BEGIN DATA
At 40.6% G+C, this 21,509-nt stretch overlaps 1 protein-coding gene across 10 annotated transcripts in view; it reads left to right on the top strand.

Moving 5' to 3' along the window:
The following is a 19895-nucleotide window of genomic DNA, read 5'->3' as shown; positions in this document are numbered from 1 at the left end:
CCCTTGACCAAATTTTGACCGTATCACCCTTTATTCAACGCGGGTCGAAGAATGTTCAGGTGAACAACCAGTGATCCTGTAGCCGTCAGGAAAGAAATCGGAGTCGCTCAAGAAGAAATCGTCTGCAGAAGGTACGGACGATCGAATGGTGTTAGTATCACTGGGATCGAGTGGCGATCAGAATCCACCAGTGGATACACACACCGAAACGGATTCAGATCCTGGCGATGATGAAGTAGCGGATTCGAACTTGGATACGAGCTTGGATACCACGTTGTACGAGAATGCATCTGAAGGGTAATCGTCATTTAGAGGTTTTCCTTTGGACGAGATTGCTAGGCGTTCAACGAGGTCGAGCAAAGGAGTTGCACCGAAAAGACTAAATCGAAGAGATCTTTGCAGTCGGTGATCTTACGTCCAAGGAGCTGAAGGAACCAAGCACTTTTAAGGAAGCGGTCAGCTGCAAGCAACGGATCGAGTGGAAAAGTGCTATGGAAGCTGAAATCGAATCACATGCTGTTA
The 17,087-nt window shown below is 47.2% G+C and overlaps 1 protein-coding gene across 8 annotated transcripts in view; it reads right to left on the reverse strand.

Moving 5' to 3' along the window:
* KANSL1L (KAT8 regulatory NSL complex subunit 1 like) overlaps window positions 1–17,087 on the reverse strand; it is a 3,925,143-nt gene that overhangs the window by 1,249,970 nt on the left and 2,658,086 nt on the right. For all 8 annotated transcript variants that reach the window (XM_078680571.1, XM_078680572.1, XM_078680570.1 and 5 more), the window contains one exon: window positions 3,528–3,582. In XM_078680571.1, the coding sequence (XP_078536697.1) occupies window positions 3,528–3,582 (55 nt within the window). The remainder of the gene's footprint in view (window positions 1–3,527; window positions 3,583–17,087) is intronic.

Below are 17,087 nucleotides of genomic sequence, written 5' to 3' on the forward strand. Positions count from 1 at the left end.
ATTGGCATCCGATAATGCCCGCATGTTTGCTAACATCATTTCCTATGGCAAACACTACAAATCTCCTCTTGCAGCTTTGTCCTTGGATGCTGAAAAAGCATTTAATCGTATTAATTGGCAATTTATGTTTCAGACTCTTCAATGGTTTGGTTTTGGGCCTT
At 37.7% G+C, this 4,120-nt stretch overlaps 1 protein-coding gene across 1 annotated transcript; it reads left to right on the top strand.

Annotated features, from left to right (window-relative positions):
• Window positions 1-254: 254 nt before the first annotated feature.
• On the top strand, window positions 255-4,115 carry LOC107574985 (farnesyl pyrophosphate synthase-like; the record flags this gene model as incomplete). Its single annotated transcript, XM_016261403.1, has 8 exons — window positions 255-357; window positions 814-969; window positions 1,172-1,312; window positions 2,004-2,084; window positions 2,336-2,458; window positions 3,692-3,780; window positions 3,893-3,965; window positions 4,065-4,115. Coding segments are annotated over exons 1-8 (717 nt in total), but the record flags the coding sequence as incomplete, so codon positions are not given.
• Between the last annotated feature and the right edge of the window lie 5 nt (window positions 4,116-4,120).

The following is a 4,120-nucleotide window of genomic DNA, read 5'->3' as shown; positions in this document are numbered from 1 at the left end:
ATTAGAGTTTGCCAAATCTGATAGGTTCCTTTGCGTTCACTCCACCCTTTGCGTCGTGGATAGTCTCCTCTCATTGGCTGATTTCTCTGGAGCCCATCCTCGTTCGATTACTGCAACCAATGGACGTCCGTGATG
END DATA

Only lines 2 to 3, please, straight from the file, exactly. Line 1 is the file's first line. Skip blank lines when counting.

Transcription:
Moving 5' to 3' along the window:
The following is a 19895-nucleotide window of genomic DNA, read 5'->3' as shown; positions in this document are numbered from 1 at the left end: